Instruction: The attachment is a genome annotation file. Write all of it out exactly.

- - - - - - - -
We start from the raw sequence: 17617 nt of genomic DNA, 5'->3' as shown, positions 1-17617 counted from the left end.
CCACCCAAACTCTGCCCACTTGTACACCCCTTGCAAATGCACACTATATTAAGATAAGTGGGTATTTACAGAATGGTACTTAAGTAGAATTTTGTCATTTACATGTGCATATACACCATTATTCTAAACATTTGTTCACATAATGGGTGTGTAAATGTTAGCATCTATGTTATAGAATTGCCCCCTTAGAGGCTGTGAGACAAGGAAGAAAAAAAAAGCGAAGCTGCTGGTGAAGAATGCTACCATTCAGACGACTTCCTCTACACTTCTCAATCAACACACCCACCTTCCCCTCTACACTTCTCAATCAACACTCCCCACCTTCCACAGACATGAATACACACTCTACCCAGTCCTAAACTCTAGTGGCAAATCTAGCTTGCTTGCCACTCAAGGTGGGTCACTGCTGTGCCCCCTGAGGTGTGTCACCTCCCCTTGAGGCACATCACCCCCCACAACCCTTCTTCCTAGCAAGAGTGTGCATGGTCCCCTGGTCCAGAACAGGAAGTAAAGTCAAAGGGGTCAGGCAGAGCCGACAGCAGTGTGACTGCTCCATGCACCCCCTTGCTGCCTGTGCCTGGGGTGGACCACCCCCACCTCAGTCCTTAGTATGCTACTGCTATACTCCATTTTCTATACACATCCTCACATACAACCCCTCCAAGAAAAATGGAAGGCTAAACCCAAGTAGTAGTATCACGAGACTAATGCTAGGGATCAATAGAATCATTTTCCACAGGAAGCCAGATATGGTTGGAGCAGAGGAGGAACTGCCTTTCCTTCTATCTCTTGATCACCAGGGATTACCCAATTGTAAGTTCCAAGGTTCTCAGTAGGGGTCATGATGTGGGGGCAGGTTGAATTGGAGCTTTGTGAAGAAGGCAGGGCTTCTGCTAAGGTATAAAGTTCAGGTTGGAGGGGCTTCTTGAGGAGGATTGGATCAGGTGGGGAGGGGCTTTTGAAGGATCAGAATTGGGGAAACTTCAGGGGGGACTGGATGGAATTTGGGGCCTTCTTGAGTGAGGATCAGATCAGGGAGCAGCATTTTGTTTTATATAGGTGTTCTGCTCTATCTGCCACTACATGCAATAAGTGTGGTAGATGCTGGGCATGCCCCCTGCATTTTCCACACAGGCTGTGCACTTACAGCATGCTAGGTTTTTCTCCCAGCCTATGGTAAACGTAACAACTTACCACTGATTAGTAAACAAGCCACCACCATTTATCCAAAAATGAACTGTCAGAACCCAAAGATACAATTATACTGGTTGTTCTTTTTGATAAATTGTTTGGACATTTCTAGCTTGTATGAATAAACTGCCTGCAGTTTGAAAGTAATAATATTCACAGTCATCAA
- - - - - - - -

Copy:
We start from the raw sequence: 17617 nt of genomic DNA, 5'->3' as shown, positions 1-17617 counted from the left end.
CCACCCAAACTCTGCCCACTTGTACACCCCTTGCAAATGCACACTATATTAAGATAAGTGGGTATTTACAGAATGGTACTTAAGTAGAATTTTGTCATTTACATGTGCATATACACCATTATTCTAAACATTTGTTCACATAATGGGTGTGTAAATGTTAGCATCTATGTTATAGAATTGCCCCCTTAGAGGCTGTGAGACAAGGAAGAAAAAAAAAGCGAAGCTGCTGGTGAAGAATGCTACCATTCAGACGACTTCCTCTACACTTCTCAATCAACACACCCACCTTCCCCTCTACACTTCTCAATCAACACTCCCCACCTTCCACAGACATGAATACACACTCTACCCAGTCCTAAACTCTAGTGGCAAATCTAGCTTGCTTGCCACTCAAGGTGGGTCACTGCTGTGCCCCCTGAGGTGTGTCACCTCCCCTTGAGGCACATCACCCCCCACAACCCTTCTTCCTAGCAAGAGTGTGCATGGTCCCCTGGTCCAGAACAGGAAGTAAAGTCAAAGGGGTCAGGCAGAGCCGACAGCAGTGTGACTGCTCCATGCACCCCCTTGCTGCCTGTGCCTGGGGTGGACCACCCCCACCTCAGTCCTTAGTATGCTACTGCTATACTCCATTTTCTATACACATCCTCACATACAACCCCTCCAAGAAAAATGGAAGGCTAAACCCAAGTAGTAGTATCACGAGACTAATGCTAGGGATCAATAGAATCATTTTCCACAGGAAGCCAGATATGGTTGGAGCAGAGGAGGAACTGCCTTTCCTTCTATCTCTTGATCACCAGGGATTACCCAATTGTAAGTTCCAAGGTTCTCAGTAGGGGTCATGATGTGGGGGCAGGTTGAATTGGAGCTTTGTGAAGAAGGCAGGGCTTCTGCTAAGGTATAAAGTTCAGGTTGGAGGGGCTTCTTGAGGAGGATTGGATCAGGTGGGGAGGGGCTTTTGAAGGATCAGAATTGGGGAAACTTCAGGGGGGACTGGATGGAATTTGGGGCCTTCTTGAGTGAGGATCAGATCAGGGAGCAGCATTTTGTTTTATATAGGTGTTCTGCTCTATCTGCCACTACATGCAATAAGTGTGGTAGATGCTGGGCATGCCCCCTGCATTTTCCACACAGGCTGTGCACTTACAGCATGCTAGGTTTTTCTCCCAGCCTATGGTAAACGTAACAACTTACCACTGATTAGTAAACAAGCCACCACCATTTATCCAAAAATGAACTGTCAGAACCCAAAGATACAATTATACTGGTTGTTCTTTTTGATAAATTGTTTGGACATTTCTAGCTTGTATGAATAAACTGCCTGCAGTTTGAAAGTAATAATATTCACAGTCATCAA